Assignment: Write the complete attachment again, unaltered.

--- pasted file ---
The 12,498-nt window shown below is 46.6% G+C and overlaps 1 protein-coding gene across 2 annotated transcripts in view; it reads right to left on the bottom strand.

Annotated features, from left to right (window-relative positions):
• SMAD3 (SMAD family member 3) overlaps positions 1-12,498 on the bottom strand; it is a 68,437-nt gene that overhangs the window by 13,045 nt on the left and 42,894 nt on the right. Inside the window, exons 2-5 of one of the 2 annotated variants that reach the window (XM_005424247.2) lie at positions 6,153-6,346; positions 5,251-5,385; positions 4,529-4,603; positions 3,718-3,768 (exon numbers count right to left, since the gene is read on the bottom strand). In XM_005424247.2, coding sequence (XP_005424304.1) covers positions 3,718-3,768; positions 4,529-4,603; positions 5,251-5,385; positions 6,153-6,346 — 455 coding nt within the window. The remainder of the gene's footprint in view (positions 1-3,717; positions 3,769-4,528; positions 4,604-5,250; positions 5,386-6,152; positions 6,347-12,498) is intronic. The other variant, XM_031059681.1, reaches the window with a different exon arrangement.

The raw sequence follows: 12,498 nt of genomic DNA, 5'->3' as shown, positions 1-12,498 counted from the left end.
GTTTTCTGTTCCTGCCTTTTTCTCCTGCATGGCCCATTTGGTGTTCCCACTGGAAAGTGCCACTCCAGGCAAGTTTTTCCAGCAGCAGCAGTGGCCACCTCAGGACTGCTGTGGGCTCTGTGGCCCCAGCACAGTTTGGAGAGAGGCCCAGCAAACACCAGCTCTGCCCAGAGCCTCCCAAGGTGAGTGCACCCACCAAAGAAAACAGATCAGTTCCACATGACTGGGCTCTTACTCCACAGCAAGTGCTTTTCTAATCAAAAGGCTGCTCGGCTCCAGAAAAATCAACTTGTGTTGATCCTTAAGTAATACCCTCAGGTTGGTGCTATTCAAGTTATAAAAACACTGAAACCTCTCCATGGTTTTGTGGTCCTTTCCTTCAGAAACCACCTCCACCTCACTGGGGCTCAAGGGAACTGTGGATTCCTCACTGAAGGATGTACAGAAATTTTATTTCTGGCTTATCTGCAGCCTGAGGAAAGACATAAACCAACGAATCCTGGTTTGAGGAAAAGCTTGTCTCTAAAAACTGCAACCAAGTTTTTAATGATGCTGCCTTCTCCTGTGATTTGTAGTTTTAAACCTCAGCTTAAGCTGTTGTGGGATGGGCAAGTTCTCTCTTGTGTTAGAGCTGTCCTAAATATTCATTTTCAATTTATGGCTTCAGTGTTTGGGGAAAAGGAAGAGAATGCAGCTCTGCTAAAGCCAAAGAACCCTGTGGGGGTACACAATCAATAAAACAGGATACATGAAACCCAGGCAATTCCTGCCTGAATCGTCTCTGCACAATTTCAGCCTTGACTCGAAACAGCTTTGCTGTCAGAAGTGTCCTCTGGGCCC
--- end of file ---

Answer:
The 12,498-nt window shown below is 46.6% G+C and overlaps 1 protein-coding gene across 2 annotated transcripts in view; it reads right to left on the bottom strand.

Annotated features, from left to right (window-relative positions):
• SMAD3 (SMAD family member 3) overlaps positions 1-12,498 on the bottom strand; it is a 68,437-nt gene that overhangs the window by 13,045 nt on the left and 42,894 nt on the right. Inside the window, exons 2-5 of one of the 2 annotated variants that reach the window (XM_005424247.2) lie at positions 6,153-6,346; positions 5,251-5,385; positions 4,529-4,603; positions 3,718-3,768 (exon numbers count right to left, since the gene is read on the bottom strand). In XM_005424247.2, coding sequence (XP_005424304.1) covers positions 3,718-3,768; positions 4,529-4,603; positions 5,251-5,385; positions 6,153-6,346 — 455 coding nt within the window. The remainder of the gene's footprint in view (positions 1-3,717; positions 3,769-4,528; positions 4,604-5,250; positions 5,386-6,152; positions 6,347-12,498) is intronic. The other variant, XM_031059681.1, reaches the window with a different exon arrangement.

The raw sequence follows: 12,498 nt of genomic DNA, 5'->3' as shown, positions 1-12,498 counted from the left end.
GTTTTCTGTTCCTGCCTTTTTCTCCTGCATGGCCCATTTGGTGTTCCCACTGGAAAGTGCCACTCCAGGCAAGTTTTTCCAGCAGCAGCAGTGGCCACCTCAGGACTGCTGTGGGCTCTGTGGCCCCAGCACAGTTTGGAGAGAGGCCCAGCAAACACCAGCTCTGCCCAGAGCCTCCCAAGGTGAGTGCACCCACCAAAGAAAACAGATCAGTTCCACATGACTGGGCTCTTACTCCACAGCAAGTGCTTTTCTAATCAAAAGGCTGCTCGGCTCCAGAAAAATCAACTTGTGTTGATCCTTAAGTAATACCCTCAGGTTGGTGCTATTCAAGTTATAAAAACACTGAAACCTCTCCATGGTTTTGTGGTCCTTTCCTTCAGAAACCACCTCCACCTCACTGGGGCTCAAGGGAACTGTGGATTCCTCACTGAAGGATGTACAGAAATTTTATTTCTGGCTTATCTGCAGCCTGAGGAAAGACATAAACCAACGAATCCTGGTTTGAGGAAAAGCTTGTCTCTAAAAACTGCAACCAAGTTTTTAATGATGCTGCCTTCTCCTGTGATTTGTAGTTTTAAACCTCAGCTTAAGCTGTTGTGGGATGGGCAAGTTCTCTCTTGTGTTAGAGCTGTCCTAAATATTCATTTTCAATTTATGGCTTCAGTGTTTGGGGAAAAGGAAGAGAATGCAGCTCTGCTAAAGCCAAAGAACCCTGTGGGGGTACACAATCAATAAAACAGGATACATGAAACCCAGGCAATTCCTGCCTGAATCGTCTCTGCACAATTTCAGCCTTGACTCGAAACAGCTTTGCTGTCAGAAGTGTCCTCTGGGCCC